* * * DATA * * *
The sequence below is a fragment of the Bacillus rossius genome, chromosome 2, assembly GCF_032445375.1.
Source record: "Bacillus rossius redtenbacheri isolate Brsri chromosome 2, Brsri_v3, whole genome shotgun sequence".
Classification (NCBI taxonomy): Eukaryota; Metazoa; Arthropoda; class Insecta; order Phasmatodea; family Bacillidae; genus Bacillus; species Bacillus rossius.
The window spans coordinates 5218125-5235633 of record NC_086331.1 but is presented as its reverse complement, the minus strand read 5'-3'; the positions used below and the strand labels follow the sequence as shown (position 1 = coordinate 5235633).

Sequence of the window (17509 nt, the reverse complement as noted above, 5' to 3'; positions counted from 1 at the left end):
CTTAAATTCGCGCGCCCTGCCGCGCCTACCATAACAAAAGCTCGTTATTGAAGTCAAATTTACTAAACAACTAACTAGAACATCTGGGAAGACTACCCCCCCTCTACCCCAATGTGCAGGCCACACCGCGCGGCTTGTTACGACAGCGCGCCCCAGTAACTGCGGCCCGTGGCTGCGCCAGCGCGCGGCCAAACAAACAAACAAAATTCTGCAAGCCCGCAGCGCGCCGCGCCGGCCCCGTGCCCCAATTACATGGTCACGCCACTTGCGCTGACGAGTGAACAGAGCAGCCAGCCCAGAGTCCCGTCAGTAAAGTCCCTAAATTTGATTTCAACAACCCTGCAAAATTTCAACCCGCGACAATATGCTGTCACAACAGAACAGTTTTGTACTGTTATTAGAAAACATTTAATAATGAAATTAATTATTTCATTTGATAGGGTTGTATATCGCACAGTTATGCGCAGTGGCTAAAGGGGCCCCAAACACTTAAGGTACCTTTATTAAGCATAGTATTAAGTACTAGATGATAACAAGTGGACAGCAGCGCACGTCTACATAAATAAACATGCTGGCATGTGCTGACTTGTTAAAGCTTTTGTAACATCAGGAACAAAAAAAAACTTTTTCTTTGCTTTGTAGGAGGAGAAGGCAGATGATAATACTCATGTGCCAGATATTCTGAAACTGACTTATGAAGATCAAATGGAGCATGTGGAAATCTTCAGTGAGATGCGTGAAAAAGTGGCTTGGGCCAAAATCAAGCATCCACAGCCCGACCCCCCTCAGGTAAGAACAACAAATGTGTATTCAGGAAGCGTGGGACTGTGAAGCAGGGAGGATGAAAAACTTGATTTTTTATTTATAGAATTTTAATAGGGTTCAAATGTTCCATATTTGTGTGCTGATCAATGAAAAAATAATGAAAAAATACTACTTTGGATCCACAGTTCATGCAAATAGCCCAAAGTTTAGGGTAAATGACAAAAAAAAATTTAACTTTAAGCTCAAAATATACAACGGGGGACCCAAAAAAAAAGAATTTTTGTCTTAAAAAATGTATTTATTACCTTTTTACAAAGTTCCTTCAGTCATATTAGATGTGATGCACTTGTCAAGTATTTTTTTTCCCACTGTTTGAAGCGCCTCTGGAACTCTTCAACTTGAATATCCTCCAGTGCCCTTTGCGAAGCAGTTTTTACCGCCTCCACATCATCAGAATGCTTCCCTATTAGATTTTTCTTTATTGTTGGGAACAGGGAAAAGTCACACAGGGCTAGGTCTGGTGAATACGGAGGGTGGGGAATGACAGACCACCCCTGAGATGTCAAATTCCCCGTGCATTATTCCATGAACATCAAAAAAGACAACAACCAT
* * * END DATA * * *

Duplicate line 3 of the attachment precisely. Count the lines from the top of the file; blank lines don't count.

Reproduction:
Classification (NCBI taxonomy): Eukaryota; Metazoa; Arthropoda; class Insecta; order Phasmatodea; family Bacillidae; genus Bacillus; species Bacillus rossius.